One of the frequent topics of discussion I have with affiliate owners is how to develop a staff of professional coaches; full or part-time employees who embody the full essence of a strength & conditioning professional, have entrepreneurial tendencies (though not wanting to be full-time entrepreneurs) and have the ability to communicate on deep levels with those who are seeking a lasting lifestyle change.
In short: coaches who know their shit and are self-motivated to generate their own clientele. They realize that treating your gym as if it was their own is good for their business and understand their role as a coach is much deeper than what’s experienced on the training floor.
And I’ll tell you what…those individuals are few and far between.
There are thousands attending a CrossFit Level 1 certificate course every month. Based on observation (my gym hosts many of these courses), the vast majority of attendees are not participating for their own personal improvement as an athlete. They have the ambition to coach and/or open their own training facility.
However, the current route of the average gym owner looks like this:
Find CF as a consumer —> Attend L1 —> Open up gym and figure the biz stuff out as you go.
We all know the tragic outcome of this scenario.
In my opinion, there is a huge gap in the market as it pertains to education to truly professionalize a coach - both on the supply and the demand side. But in a market where there are hundreds of different courses, clinics and online coaches for weightlifting, gymnastics, and mobility - it would be shocking to learn that there’s a very limited number of options for business and professionalization coaching in comparison.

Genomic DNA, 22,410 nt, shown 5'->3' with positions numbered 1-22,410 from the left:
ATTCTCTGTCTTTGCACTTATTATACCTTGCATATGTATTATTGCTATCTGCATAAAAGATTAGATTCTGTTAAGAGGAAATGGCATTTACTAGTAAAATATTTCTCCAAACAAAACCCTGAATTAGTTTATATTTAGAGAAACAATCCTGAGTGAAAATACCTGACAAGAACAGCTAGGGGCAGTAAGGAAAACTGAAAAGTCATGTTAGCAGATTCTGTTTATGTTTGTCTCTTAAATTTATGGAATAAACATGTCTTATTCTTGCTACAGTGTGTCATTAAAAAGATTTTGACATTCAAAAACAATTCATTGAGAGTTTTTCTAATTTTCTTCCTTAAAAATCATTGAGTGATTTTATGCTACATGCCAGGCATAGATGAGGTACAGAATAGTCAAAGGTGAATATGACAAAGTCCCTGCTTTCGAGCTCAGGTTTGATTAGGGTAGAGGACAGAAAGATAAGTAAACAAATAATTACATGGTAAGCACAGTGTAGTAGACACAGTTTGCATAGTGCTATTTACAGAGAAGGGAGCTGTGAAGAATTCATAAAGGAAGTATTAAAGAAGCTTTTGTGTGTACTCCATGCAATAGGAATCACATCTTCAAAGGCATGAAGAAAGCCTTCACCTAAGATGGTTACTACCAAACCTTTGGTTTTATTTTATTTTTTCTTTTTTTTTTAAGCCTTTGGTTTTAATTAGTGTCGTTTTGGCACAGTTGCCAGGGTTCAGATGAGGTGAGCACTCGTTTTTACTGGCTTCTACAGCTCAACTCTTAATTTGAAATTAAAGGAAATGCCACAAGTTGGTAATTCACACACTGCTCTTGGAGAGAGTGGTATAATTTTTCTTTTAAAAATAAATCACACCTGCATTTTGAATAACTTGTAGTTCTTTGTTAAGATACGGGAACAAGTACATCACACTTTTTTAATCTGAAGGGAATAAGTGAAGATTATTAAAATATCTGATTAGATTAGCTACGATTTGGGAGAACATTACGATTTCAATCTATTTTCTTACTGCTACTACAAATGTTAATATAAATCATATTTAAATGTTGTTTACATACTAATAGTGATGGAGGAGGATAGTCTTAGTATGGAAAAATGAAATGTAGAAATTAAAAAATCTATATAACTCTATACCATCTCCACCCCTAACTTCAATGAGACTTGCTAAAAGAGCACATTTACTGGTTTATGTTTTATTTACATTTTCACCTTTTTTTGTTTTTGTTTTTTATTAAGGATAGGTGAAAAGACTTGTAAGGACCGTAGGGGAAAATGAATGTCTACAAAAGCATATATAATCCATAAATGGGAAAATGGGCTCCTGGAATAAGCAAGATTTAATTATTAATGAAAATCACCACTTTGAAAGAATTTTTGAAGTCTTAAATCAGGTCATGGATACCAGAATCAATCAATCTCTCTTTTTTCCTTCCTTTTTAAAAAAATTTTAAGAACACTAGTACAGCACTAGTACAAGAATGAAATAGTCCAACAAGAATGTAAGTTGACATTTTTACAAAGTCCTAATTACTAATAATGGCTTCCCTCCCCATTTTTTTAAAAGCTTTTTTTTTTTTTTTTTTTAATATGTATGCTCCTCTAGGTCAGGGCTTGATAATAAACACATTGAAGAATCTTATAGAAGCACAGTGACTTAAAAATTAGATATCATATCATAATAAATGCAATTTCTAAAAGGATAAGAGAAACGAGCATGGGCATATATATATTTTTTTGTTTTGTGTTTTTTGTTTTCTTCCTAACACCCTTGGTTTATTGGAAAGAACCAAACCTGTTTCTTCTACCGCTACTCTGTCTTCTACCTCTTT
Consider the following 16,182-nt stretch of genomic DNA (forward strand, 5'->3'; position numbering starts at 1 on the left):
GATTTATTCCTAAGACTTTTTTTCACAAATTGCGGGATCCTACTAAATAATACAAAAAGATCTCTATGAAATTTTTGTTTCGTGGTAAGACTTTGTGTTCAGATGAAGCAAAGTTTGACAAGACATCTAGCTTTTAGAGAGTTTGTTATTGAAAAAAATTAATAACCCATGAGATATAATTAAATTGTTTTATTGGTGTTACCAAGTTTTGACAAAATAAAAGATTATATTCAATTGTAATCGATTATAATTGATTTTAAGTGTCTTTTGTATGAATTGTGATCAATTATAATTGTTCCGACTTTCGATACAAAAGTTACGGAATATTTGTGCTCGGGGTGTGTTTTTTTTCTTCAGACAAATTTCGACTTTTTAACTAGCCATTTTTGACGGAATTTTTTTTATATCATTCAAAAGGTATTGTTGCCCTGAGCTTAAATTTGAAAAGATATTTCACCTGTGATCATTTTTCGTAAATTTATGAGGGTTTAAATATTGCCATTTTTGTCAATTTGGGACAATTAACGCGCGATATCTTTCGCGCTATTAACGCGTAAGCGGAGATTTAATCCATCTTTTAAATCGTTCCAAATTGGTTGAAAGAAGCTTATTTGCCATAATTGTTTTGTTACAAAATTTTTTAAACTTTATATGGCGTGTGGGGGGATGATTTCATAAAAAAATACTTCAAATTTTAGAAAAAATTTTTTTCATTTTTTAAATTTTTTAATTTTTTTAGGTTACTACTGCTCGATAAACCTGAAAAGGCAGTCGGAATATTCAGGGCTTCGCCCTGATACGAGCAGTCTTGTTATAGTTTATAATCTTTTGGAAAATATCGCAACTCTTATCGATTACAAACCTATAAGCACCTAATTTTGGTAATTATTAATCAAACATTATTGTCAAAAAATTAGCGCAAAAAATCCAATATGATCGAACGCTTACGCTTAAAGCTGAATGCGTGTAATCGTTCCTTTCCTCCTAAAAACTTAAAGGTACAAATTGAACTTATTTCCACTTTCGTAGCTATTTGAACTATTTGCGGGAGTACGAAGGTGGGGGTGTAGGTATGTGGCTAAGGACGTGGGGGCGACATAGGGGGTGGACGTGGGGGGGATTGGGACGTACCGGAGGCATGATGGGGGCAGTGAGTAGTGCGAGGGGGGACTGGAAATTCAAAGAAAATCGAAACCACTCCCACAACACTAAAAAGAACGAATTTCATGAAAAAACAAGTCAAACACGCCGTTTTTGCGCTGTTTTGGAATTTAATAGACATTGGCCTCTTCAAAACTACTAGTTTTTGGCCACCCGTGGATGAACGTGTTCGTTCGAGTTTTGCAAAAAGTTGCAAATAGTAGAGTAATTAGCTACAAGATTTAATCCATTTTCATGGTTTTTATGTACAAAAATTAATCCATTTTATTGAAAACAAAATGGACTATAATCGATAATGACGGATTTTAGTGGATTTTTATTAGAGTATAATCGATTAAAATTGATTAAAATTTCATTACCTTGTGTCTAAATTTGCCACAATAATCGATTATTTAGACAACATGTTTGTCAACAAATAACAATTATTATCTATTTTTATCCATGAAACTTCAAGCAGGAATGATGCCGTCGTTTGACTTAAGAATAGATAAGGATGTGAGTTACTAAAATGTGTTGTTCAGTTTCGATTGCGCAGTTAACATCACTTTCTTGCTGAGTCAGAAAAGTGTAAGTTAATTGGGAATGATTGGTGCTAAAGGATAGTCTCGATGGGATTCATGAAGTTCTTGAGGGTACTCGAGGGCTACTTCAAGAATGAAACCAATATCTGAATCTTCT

However, I’m not shocked at all.
The idea that your passion for fitness alone can fuel your business has been widely misinterpreted and foolishly adopted as testament. I’ve made mention of this in other articles and videos, but “just because you’re passionate about something…doesn’t mean you’re actually good at it”.
I believe that the professionalization of our craft can be broken into 3 macro topics.
1. Build Your Foundation on Traditional Academics
There is a certain degree of actual scholastic knowledge you must possess before you can consider yourself a fitness professional. Exercise physiology, anatomy, human biology, nutrition, and kinesiology are a few of the topics that come to mind. If you were not fortunate enough to learn the basics in a university setting, you must seek these resources out and arm yourself with this basic knowledge.
Will you ever need to know the actual components of the Krebs cycle or the name of the rotator cuff muscles in order to make an impact in someone’s life? Probably not. But the marketplace is getting pretty damn full of “fitness professionals” who are completely lacking this piece of the recipe, which creates a huge unique opportunity for one to differentiate themselves in the market.
Also included in this genre are also topics such as programming, energy system training, corrective exercise and the understanding of different strength systems and alike protocols. This is by far the sexier side of the academia required to become a professional and there are amazing resources out there such as Training Think Tank to aid you in these areas.